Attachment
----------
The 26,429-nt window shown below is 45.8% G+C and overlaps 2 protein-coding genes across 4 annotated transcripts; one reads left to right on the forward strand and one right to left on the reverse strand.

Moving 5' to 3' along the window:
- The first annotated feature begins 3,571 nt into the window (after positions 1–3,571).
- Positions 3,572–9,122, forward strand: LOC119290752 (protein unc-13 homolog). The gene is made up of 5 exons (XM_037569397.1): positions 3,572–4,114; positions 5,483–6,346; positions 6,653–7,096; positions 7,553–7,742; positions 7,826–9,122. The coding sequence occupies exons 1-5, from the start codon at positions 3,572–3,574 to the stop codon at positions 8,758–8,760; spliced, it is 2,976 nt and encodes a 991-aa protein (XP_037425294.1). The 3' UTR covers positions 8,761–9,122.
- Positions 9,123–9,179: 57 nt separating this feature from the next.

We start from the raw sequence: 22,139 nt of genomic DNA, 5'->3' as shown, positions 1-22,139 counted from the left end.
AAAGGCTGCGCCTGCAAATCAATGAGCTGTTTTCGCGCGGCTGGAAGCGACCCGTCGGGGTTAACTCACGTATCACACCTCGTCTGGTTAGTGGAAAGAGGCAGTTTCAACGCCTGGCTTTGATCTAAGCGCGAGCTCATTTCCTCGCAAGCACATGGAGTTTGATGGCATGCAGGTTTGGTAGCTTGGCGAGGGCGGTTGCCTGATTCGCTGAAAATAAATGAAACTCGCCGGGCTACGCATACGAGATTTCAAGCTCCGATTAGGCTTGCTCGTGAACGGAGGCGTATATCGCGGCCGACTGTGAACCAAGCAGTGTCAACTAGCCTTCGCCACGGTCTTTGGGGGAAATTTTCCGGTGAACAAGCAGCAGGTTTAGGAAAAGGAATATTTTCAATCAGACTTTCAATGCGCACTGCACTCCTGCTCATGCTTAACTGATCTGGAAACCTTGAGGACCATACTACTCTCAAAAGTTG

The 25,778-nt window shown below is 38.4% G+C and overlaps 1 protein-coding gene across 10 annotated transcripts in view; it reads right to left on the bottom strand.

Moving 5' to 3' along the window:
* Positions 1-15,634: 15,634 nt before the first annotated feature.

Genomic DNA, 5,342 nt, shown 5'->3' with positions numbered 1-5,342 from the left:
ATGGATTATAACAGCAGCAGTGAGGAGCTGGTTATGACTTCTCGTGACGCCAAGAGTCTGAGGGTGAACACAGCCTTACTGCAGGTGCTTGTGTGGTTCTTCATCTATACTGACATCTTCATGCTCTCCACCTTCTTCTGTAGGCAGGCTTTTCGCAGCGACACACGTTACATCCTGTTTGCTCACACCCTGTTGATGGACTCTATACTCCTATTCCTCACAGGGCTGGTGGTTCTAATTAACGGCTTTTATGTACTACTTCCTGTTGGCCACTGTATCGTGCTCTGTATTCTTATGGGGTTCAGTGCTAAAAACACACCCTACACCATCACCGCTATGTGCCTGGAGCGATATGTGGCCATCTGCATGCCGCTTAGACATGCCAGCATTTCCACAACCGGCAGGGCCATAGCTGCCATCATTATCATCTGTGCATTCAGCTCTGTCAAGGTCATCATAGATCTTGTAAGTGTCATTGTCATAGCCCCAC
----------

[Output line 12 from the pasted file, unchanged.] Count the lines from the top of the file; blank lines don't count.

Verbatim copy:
ATGGATTATAACAGCAGCAGTGAGGAGCTGGTTATGACTTCTCGTGACGCCAAGAGTCTGAGGGTGAACACAGCCTTACTGCAGGTGCTTGTGTGGTTCTTCATCTATACTGACATCTTCATGCTCTCCACCTTCTTCTGTAGGCAGGCTTTTCGCAGCGACACACGTTACATCCTGTTTGCTCACACCCTGTTGATGGACTCTATACTCCTATTCCTCACAGGGCTGGTGGTTCTAATTAACGGCTTTTATGTACTACTTCCTGTTGGCCACTGTATCGTGCTCTGTATTCTTATGGGGTTCAGTGCTAAAAACACACCCTACACCATCACCGCTATGTGCCTGGAGCGATATGTGGCCATCTGCATGCCGCTTAGACATGCCAGCATTTCCACAACCGGCAGGGCCATAGCTGCCATCATTATCATCTGTGCATTCAGCTCTGTCAAGGTCATCATAGATCTTGTAAGTGTCATTGTCATAGCCCCAC